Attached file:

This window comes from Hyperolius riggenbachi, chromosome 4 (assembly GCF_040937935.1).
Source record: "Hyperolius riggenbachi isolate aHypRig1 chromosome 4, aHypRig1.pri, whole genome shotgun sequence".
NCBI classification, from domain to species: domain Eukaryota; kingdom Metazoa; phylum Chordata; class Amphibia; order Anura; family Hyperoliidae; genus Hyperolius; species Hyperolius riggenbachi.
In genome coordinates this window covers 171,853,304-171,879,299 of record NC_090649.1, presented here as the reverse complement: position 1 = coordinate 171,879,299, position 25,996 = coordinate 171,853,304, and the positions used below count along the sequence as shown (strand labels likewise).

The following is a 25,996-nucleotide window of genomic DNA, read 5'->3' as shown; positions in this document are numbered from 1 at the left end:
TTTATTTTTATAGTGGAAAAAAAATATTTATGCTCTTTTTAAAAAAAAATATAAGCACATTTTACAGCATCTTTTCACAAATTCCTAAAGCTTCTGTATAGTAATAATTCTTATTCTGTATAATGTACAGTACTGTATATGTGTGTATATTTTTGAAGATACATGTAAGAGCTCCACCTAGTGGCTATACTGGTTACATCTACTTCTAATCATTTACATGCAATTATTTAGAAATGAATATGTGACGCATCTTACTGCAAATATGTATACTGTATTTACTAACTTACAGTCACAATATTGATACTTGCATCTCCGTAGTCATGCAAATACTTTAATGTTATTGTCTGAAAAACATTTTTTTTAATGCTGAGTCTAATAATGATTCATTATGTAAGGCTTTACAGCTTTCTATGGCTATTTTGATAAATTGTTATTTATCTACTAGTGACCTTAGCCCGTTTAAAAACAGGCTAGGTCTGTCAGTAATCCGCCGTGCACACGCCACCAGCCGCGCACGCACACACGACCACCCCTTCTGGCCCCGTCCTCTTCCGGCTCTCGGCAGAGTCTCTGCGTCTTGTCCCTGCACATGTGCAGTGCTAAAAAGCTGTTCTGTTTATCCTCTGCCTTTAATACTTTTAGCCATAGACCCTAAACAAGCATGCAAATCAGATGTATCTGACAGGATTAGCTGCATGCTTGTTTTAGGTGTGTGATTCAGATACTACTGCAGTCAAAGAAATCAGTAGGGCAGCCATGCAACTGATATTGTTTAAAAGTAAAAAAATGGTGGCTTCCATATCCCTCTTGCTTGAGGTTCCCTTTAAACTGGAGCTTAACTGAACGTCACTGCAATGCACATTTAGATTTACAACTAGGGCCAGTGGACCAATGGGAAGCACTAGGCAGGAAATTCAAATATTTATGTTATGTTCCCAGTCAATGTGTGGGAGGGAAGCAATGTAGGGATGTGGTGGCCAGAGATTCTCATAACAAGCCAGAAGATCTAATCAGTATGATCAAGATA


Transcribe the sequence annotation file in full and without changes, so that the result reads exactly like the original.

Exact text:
This window comes from Hyperolius riggenbachi, chromosome 4 (assembly GCF_040937935.1).
Source record: "Hyperolius riggenbachi isolate aHypRig1 chromosome 4, aHypRig1.pri, whole genome shotgun sequence".
NCBI classification, from domain to species: domain Eukaryota; kingdom Metazoa; phylum Chordata; class Amphibia; order Anura; family Hyperoliidae; genus Hyperolius; species Hyperolius riggenbachi.
In genome coordinates this window covers 171,853,304-171,879,299 of record NC_090649.1, presented here as the reverse complement: position 1 = coordinate 171,879,299, position 25,996 = coordinate 171,853,304, and the positions used below count along the sequence as shown (strand labels likewise).

The following is a 25,996-nucleotide window of genomic DNA, read 5'->3' as shown; positions in this document are numbered from 1 at the left end:
TTTATTTTTATAGTGGAAAAAAAATATTTATGCTCTTTTTAAAAAAAAATATAAGCACATTTTACAGCATCTTTTCACAAATTCCTAAAGCTTCTGTATAGTAATAATTCTTATTCTGTATAATGTACAGTACTGTATATGTGTGTATATTTTTGAAGATACATGTAAGAGCTCCACCTAGTGGCTATACTGGTTACATCTACTTCTAATCATTTACATGCAATTATTTAGAAATGAATATGTGACGCATCTTACTGCAAATATGTATACTGTATTTACTAACTTACAGTCACAATATTGATACTTGCATCTCCGTAGTCATGCAAATACTTTAATGTTATTGTCTGAAAAACATTTTTTTTAATGCTGAGTCTAATAATGATTCATTATGTAAGGCTTTACAGCTTTCTATGGCTATTTTGATAAATTGTTATTTATCTACTAGTGACCTTAGCCCGTTTAAAAACAGGCTAGGTCTGTCAGTAATCCGCCGTGCACACGCCACCAGCCGCGCACGCACACACGACCACCCCTTCTGGCCCCGTCCTCTTCCGGCTCTCGGCAGAGTCTCTGCGTCTTGTCCCTGCACATGTGCAGTGCTAAAAAGCTGTTCTGTTTATCCTCTGCCTTTAATACTTTTAGCCATAGACCCTAAACAAGCATGCAAATCAGATGTATCTGACAGGATTAGCTGCATGCTTGTTTTAGGTGTGTGATTCAGATACTACTGCAGTCAAAGAAATCAGTAGGGCAGCCATGCAACTGATATTGTTTAAAAGTAAAAAAATGGTGGCTTCCATATCCCTCTTGCTTGAGGTTCCCTTTAAACTGGAGCTTAACTGAACGTCACTGCAATGCACATTTAGATTTACAACTAGGGCCAGTGGACCAATGGGAAGCACTAGGCAGGAAATTCAAATATTTATGTTATGTTCCCAGTCAATGTGTGGGAGGGAAGCAATGTAGGGATGTGGTGGCCAGAGATTCTCATAACAAGCCAGAAGATCTAATCAGTATGATCAAGATA